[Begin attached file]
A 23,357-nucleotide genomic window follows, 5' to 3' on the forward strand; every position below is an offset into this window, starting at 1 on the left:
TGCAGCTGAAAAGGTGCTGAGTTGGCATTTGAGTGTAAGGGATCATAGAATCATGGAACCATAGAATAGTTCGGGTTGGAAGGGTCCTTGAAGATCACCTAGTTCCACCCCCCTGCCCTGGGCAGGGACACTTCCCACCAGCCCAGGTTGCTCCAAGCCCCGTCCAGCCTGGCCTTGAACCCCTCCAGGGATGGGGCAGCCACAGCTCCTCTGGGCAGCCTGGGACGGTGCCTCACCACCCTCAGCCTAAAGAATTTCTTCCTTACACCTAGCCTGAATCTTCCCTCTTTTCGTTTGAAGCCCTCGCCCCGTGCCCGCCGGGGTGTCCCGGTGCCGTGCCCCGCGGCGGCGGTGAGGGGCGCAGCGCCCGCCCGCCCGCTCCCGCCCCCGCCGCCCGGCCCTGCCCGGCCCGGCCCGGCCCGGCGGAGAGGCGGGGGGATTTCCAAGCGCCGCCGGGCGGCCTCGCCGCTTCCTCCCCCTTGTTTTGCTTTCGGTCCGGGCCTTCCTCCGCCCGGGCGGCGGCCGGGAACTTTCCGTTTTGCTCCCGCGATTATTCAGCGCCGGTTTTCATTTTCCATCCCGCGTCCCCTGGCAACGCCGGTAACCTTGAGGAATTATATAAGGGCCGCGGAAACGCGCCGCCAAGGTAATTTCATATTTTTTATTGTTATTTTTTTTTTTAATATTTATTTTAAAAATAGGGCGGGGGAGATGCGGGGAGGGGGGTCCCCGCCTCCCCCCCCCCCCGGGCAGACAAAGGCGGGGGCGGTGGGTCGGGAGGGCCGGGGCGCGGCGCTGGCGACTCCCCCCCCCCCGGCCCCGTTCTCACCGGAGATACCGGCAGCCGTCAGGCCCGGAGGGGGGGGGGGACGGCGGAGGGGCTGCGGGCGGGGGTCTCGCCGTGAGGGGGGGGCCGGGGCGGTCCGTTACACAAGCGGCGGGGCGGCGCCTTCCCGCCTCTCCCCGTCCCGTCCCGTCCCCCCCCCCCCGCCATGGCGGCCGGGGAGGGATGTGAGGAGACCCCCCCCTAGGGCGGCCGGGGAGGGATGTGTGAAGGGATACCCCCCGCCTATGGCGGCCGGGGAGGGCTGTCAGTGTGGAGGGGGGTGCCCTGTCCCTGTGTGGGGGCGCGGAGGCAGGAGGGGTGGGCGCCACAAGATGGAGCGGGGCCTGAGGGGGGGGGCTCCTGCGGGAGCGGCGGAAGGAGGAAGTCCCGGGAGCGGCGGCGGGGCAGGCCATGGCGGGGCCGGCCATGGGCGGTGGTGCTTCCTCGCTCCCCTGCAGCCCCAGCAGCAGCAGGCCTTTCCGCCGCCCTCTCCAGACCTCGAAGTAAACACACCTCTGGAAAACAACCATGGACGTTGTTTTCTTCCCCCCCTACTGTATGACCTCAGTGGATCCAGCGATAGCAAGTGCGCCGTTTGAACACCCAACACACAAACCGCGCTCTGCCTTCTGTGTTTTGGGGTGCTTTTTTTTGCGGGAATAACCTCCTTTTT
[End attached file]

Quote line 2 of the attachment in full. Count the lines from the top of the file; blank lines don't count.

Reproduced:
TGCAGCTGAAAAGGTGCTGAGTTGGCATTTGAGTGTAAGGGATCATAGAATCATGGAACCATAGAATAGTTCGGGTTGGAAGGGTCCTTGAAGATCACCTAGTTCCACCCCCCTGCCCTGGGCAGGGACACTTCCCACCAGCCCAGGTTGCTCCAAGCCCCGTCCAGCCTGGCCTTGAACCCCTCCAGGGATGGGGCAGCCACAGCTCCTCTGGGCAGCCTGGGACGGTGCCTCACCACCCTCAGCCTAAAGAATTTCTTCCTTACACCTAGCCTGAATCTTCCCTCTTTTCGTTTGAAGCCCTCGCCCCGTGCCCGCCGGGGTGTCCCGGTGCCGTGCCCCGCGGCGGCGGTGAGGGGCGCAGCGCCCGCCCGCCCGCTCCCGCCCCCGCCGCCCGGCCCTGCCCGGCCCGGCCCGGCCCGGCGGAGAGGCGGGGGGATTTCCAAGCGCCGCCGGGCGGCCTCGCCGCTTCCTCCCCCTTGTTTTGCTTTCGGTCCGGGCCTTCCTCCGCCCGGGCGGCGGCCGGGAACTTTCCGTTTTGCTCCCGCGATTATTCAGCGCCGGTTTTCATTTTCCATCCCGCGTCCCCTGGCAACGCCGGTAACCTTGAGGAATTATATAAGGGCCGCGGAAACGCGCCGCCAAGGTAATTTCATATTTTTTATTGTTATTTTTTTTTTTAATATTTATTTTAAAAATAGGGCGGGGGAGATGCGGGGAGGGGGGTCCCCGCCTCCCCCCCCCCCCGGGCAGACAAAGGCGGGGGCGGTGGGTCGGGAGGGCCGGGGCGCGGCGCTGGCGACTCCCCCCCCCCCGGCCCCGTTCTCACCGGAGATACCGGCAGCCGTCAGGCCCGGAGGGGGGGGGGGACGGCGGAGGGGCTGCGGGCGGGGGTCTCGCCGTGAGGGGGGGGCCGGGGCGGTCCGTTACACAAGCGGCGGGGCGGCGCCTTCCCGCCTCTCCCCGTCCCGTCCCGTCCCCCCCCCCCCGCCATGGCGGCCGGGGAGGGATGTGAGGAGACCCCCCCCTAGGGCGGCCGGGGAGGGATGTGTGAAGGGATACCCCCCGCCTATGGCGGCCGGGGAGGGCTGTCAGTGTGGAGGGGGGTGCCCTGTCCCTGTGTGGGGGCGCGGAGGCAGGAGGGGTGGGCGCCACAAGATGGAGCGGGGCCTGAGGGGGGGGGCTCCTGCGGGAGCGGCGGAAGGAGGAAGTCCCGGGAGCGGCGGCGGGGCAGGCCATGGCGGGGCCGGCCATGGGCGGTGGTGCTTCCTCGCTCCCCTGCAGCCCCAGCAGCAGCAGGCCTTTCCGCCGCCCTCTCCAGACCTCGAAGTAAACACACCTCTGGAAAACAACCATGGACGTTGTTTTCTTCCCCCCCTACTGTATGACCTCAGTGGATCCAGCGATAGCAAGTGCGCCGTTTGAACACCCAACACACAAACCGCGCTCTGCCTTCTGTGTTTTGGGGTGCTTTTTTTTGCGGGAATAACCTCCTTTTT